Some of these known types of training pants, however, suffer from poor fluid discharge and body waste containment. This can disadvantageously result in wetting and staining of the child's environment, e.g., furniture and clothing.

It would therefore be desirable to overcome the disadvantages and drawbacks of the prior art by providing an absorbent article, including a plurality of acquisition members, that promotes toilet training, and contains fluid discharge and body waste.

SUMMARY

Accordingly, an absorbent article, including a plurality of acquisition members, that promotes toilet training, and contains fluid discharge and body waste is disclosed. Objects and advantages of the present disclosure are set forth in part herein and in part will be obvious therefrom, or may be learned by practice of the present disclosure that is realized and attained by the instrumentalities and combinations pointed out in the appended claims for the devices and methods of the present disclosure comprising its constituent parts, constructions, arrangements, combinations, steps and improvements herein shown and described.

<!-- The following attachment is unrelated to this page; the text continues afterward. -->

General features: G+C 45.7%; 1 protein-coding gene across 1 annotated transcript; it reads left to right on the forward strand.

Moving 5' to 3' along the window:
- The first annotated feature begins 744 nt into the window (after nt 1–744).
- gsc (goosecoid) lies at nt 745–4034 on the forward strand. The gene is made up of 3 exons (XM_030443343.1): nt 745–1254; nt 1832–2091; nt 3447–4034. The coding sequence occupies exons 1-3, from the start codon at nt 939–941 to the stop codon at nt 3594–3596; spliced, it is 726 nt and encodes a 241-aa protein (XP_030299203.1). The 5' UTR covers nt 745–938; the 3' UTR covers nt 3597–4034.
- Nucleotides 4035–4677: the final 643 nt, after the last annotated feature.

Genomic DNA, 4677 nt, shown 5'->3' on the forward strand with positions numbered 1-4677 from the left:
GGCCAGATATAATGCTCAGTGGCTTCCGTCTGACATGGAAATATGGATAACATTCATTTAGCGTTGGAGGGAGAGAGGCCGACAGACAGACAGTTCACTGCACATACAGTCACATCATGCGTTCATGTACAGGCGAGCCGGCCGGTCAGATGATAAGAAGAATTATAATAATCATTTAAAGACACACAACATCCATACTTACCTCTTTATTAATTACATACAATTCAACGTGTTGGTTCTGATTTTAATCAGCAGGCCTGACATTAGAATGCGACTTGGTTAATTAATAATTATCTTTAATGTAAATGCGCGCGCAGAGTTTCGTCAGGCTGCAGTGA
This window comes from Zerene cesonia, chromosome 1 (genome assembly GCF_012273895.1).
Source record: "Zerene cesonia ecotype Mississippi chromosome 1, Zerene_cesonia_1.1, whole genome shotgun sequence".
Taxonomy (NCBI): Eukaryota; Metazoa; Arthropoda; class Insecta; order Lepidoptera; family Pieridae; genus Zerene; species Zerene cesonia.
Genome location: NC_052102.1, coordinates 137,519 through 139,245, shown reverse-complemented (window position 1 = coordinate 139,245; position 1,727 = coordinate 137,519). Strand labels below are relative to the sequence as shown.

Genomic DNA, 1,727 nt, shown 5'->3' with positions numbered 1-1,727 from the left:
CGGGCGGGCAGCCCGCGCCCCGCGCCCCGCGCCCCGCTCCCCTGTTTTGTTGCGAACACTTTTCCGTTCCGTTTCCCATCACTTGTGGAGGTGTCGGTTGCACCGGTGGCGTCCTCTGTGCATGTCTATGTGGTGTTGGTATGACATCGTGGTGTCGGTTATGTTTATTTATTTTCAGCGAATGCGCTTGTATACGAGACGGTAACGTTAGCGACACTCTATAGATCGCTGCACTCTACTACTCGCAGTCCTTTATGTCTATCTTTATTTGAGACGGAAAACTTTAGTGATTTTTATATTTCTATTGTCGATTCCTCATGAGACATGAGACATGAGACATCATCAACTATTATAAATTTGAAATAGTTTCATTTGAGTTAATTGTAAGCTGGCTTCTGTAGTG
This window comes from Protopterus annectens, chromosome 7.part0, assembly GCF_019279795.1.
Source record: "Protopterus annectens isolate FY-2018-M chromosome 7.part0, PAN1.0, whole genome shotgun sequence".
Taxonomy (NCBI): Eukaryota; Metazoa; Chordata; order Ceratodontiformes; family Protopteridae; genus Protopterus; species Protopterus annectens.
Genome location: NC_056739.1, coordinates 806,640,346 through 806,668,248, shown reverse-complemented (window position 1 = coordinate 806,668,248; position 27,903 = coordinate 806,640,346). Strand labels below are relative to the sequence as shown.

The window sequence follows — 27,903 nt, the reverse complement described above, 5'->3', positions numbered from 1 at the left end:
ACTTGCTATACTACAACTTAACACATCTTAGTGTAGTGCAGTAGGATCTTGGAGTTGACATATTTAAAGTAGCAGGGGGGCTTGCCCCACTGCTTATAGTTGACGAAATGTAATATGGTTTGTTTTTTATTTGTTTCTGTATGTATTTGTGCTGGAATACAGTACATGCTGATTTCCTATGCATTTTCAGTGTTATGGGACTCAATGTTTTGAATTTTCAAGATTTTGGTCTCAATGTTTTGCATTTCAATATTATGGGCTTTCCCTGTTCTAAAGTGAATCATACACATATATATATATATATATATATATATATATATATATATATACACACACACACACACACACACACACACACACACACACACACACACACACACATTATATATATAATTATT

In one particular embodiment, an absorbent article is provided that includes a liquid pervious top layer and a liquid impervious back layer. An absorbent core is disposed between the top layer and the back layer. A plurality of acquisition members are disposed between the top layer and the core. The acquisition members are disposed parallel with a longitudinal length of the core in a configuration that retards strikethrough time. The absorbent article may further include one or a plurality of acquisition members such as, for example, four acquisition members.